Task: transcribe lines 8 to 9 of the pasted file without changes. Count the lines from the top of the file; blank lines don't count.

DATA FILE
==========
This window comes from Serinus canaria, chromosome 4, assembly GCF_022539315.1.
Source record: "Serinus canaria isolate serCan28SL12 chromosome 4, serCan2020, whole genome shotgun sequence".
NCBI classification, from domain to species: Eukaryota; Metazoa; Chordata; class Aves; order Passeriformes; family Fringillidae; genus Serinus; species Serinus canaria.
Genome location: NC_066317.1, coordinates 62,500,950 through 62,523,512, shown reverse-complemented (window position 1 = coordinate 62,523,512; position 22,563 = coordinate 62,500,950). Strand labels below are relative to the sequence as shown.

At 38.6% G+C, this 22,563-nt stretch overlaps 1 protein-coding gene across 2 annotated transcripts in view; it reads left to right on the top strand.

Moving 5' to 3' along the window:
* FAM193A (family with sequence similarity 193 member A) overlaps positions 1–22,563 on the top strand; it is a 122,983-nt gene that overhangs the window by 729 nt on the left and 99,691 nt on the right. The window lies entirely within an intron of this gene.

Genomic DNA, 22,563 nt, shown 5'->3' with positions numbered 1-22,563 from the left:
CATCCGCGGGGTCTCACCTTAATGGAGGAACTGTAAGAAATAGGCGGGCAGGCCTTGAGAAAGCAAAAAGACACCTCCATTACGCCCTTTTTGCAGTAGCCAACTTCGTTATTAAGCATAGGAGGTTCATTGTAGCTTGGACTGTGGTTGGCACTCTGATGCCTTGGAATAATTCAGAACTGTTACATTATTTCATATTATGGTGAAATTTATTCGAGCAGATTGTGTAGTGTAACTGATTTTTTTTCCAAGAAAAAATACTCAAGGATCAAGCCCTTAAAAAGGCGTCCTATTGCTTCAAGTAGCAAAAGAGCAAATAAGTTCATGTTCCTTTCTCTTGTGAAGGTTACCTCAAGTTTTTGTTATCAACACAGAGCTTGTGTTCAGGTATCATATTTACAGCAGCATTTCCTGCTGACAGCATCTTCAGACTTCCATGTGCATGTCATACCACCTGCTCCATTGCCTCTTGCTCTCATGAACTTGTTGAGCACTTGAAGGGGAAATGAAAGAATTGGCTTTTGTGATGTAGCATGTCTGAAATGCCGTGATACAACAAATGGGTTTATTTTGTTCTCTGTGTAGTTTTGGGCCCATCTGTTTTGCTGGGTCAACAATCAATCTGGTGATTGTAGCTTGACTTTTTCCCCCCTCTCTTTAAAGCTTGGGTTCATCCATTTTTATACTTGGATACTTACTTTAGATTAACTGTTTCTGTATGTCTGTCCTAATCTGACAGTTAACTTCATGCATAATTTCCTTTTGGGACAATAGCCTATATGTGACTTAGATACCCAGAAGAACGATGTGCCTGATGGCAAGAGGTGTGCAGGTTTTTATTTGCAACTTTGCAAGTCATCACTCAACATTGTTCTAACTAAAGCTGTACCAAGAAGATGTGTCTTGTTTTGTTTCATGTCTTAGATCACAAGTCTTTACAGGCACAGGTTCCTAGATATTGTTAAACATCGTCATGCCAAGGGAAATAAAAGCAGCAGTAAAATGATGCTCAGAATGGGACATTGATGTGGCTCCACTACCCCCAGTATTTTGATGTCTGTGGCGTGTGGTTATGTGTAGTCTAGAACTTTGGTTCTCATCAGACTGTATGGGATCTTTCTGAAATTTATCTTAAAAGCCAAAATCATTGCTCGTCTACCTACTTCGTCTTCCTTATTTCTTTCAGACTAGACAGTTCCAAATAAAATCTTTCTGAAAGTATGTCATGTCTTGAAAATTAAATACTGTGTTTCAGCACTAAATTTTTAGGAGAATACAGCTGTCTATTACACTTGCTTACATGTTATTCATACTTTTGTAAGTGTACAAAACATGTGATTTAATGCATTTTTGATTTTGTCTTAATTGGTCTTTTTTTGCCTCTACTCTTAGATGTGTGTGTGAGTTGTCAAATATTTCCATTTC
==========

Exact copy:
Genomic DNA, 22,563 nt, shown 5'->3' with positions numbered 1-22,563 from the left:
CATCCGCGGGGTCTCACCTTAATGGAGGAACTGTAAGAAATAGGCGGGCAGGCCTTGAGAAAGCAAAAAGACACCTCCATTACGCCCTTTTTGCAGTAGCCAACTTCGTTATTAAGCATAGGAGGTTCATTGTAGCTTGGACTGTGGTTGGCACTCTGATGCCTTGGAATAATTCAGAACTGTTACATTATTTCATATTATGGTGAAATTTATTCGAGCAGATTGTGTAGTGTAACTGATTTTTTTTCCAAGAAAAAATACTCAAGGATCAAGCCCTTAAAAAGGCGTCCTATTGCTTCAAGTAGCAAAAGAGCAAATAAGTTCATGTTCCTTTCTCTTGTGAAGGTTACCTCAAGTTTTTGTTATCAACACAGAGCTTGTGTTCAGGTATCATATTTACAGCAGCATTTCCTGCTGACAGCATCTTCAGACTTCCATGTGCATGTCATACCACCTGCTCCATTGCCTCTTGCTCTCATGAACTTGTTGAGCACTTGAAGGGGAAATGAAAGAATTGGCTTTTGTGATGTAGCATGTCTGAAATGCCGTGATACAACAAATGGGTTTATTTTGTTCTCTGTGTAGTTTTGGGCCCATCTGTTTTGCTGGGTCAACAATCAATCTGGTGATTGTAGCTTGACTTTTTCCCCCCTCTCTTTAAAGCTTGGGTTCATCCATTTTTATACTTGGATACTTACTTTAGATTAACTGTTTCTGTATGTCTGTCCTAATCTGACAGTTAACTTCATGCATAATTTCCTTTTGGGACAATAGCCTATATGTGACTTAGATACCCAGAAGAACGATGTGCCTGATGGCAAGAGGTGTGCAGGTTTTTATTTGCAACTTTGCAAGTCATCACTCAACATTGTTCTAACTAAAGCTGTACCAAGAAGATGTGTCTTGTTTTGTTTCATGTCTTAGATCACAAGTCTTTACAGGCACAGGTTCCTAGATATTGTTAAACATCGTCATGCCAAGGGAAATAAAAGCAGCAGTAAAATGATGCTCAGAATGGGACATTGATGTGGCTCCACTACCCCCAGTATTTTGATGTCTGTGGCGTGTGGTTATGTGTAGTCTAGAACTTTGGTTCTCATCAGACTGTATGGGATCTTTCTGAAATTTATCTTAAAAGCCAAAATCATTGCTCGTCTACCTACTTCGTCTTCCTTATTTCTTTCAGACTAGACAGTTCCAAATAAAATCTTTCTGAAAGTATGTCATGTCTTGAAAATTAAATACTGTGTTTCAGCACTAAATTTTTAGGAGAATACAGCTGTCTATTACACTTGCTTACATGTTATTCATACTTTTGTAAGTGTACAAAACATGTGATTTAATGCATTTTTGATTTTGTCTTAATTGGTCTTTTTTTGCCTCTACTCTTAGATGTGTGTGTGAGTTGTCAAATATTTCCATTTC